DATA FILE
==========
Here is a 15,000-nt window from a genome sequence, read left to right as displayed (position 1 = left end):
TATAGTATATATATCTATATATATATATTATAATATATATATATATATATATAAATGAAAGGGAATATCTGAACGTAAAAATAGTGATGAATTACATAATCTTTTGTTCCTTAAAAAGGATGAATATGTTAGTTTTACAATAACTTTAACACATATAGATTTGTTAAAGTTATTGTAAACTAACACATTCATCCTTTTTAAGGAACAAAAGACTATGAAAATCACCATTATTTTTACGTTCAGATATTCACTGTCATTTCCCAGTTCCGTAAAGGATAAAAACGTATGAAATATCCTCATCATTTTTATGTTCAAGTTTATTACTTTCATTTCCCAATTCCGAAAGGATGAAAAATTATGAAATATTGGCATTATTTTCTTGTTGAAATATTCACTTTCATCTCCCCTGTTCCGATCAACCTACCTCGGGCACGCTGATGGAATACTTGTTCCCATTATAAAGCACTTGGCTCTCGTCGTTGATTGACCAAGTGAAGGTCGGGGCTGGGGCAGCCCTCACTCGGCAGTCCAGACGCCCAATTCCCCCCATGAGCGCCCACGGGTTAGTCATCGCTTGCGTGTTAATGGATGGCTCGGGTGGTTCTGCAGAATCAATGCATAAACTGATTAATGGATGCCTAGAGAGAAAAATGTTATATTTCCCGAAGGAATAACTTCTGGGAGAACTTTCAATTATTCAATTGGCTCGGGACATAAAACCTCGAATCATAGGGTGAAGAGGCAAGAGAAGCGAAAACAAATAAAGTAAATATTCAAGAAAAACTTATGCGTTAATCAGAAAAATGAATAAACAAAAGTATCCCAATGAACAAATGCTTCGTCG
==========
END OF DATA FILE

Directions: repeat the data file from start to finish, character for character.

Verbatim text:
Here is a 15,000-nt window from a genome sequence, read left to right as displayed (position 1 = left end):
TATAGTATATATATCTATATATATATATTATAATATATATATATATATATATAAATGAAAGGGAATATCTGAACGTAAAAATAGTGATGAATTACATAATCTTTTGTTCCTTAAAAAGGATGAATATGTTAGTTTTACAATAACTTTAACACATATAGATTTGTTAAAGTTATTGTAAACTAACACATTCATCCTTTTTAAGGAACAAAAGACTATGAAAATCACCATTATTTTTACGTTCAGATATTCACTGTCATTTCCCAGTTCCGTAAAGGATAAAAACGTATGAAATATCCTCATCATTTTTATGTTCAAGTTTATTACTTTCATTTCCCAATTCCGAAAGGATGAAAAATTATGAAATATTGGCATTATTTTCTTGTTGAAATATTCACTTTCATCTCCCCTGTTCCGATCAACCTACCTCGGGCACGCTGATGGAATACTTGTTCCCATTATAAAGCACTTGGCTCTCGTCGTTGATTGACCAAGTGAAGGTCGGGGCTGGGGCAGCCCTCACTCGGCAGTCCAGACGCCCAATTCCCCCCATGAGCGCCCACGGGTTAGTCATCGCTTGCGTGTTAATGGATGGCTCGGGTGGTTCTGCAGAATCAATGCATAAACTGATTAATGGATGCCTAGAGAGAAAAATGTTATATTTCCCGAAGGAATAACTTCTGGGAGAACTTTCAATTATTCAATTGGCTCGGGACATAAAACCTCGAATCATAGGGTGAAGAGGCAAGAGAAGCGAAAACAAATAAAGTAAATATTCAAGAAAAACTTATGCGTTAATCAGAAAAATGAATAAACAAAAGTATCCCAATGAACAAATGCTTCGTCG